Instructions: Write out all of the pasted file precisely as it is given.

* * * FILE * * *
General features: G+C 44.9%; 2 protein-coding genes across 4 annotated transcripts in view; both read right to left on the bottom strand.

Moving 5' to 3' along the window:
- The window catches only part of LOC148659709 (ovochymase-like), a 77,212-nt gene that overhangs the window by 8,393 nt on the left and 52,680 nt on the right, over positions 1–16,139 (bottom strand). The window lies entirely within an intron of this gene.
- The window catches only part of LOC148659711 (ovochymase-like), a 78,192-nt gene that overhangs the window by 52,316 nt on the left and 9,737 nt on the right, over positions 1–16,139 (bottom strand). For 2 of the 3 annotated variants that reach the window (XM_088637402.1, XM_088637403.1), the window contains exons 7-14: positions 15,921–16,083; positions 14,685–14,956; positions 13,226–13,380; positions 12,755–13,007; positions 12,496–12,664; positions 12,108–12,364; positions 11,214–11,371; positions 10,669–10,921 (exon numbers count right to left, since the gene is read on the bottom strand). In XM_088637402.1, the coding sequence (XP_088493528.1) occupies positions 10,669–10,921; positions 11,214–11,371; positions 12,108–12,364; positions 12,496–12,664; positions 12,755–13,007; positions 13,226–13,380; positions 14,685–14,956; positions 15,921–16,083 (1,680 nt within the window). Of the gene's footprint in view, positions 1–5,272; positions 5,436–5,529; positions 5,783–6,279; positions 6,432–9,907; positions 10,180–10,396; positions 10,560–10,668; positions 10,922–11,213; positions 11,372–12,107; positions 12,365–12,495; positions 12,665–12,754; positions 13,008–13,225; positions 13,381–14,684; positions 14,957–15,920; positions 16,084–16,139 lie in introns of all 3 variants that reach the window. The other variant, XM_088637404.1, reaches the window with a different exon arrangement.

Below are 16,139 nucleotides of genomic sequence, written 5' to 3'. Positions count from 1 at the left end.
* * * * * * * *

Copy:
General features: G+C 44.9%; 2 protein-coding genes across 4 annotated transcripts in view; both read right to left on the bottom strand.

Moving 5' to 3' along the window:
- The window catches only part of LOC148659709 (ovochymase-like), a 77,212-nt gene that overhangs the window by 8,393 nt on the left and 52,680 nt on the right, over positions 1–16,139 (bottom strand). The window lies entirely within an intron of this gene.
- The window catches only part of LOC148659711 (ovochymase-like), a 78,192-nt gene that overhangs the window by 52,316 nt on the left and 9,737 nt on the right, over positions 1–16,139 (bottom strand). For 2 of the 3 annotated variants that reach the window (XM_088637402.1, XM_088637403.1), the window contains exons 7-14: positions 15,921–16,083; positions 14,685–14,956; positions 13,226–13,380; positions 12,755–13,007; positions 12,496–12,664; positions 12,108–12,364; positions 11,214–11,371; positions 10,669–10,921 (exon numbers count right to left, since the gene is read on the bottom strand). In XM_088637402.1, the coding sequence (XP_088493528.1) occupies positions 10,669–10,921; positions 11,214–11,371; positions 12,108–12,364; positions 12,496–12,664; positions 12,755–13,007; positions 13,226–13,380; positions 14,685–14,956; positions 15,921–16,083 (1,680 nt within the window). Of the gene's footprint in view, positions 1–5,272; positions 5,436–5,529; positions 5,783–6,279; positions 6,432–9,907; positions 10,180–10,396; positions 10,560–10,668; positions 10,922–11,213; positions 11,372–12,107; positions 12,365–12,495; positions 12,665–12,754; positions 13,008–13,225; positions 13,381–14,684; positions 14,957–15,920; positions 16,084–16,139 lie in introns of all 3 variants that reach the window. The other variant, XM_088637404.1, reaches the window with a different exon arrangement.

Below are 16,139 nucleotides of genomic sequence, written 5' to 3'. Positions count from 1 at the left end.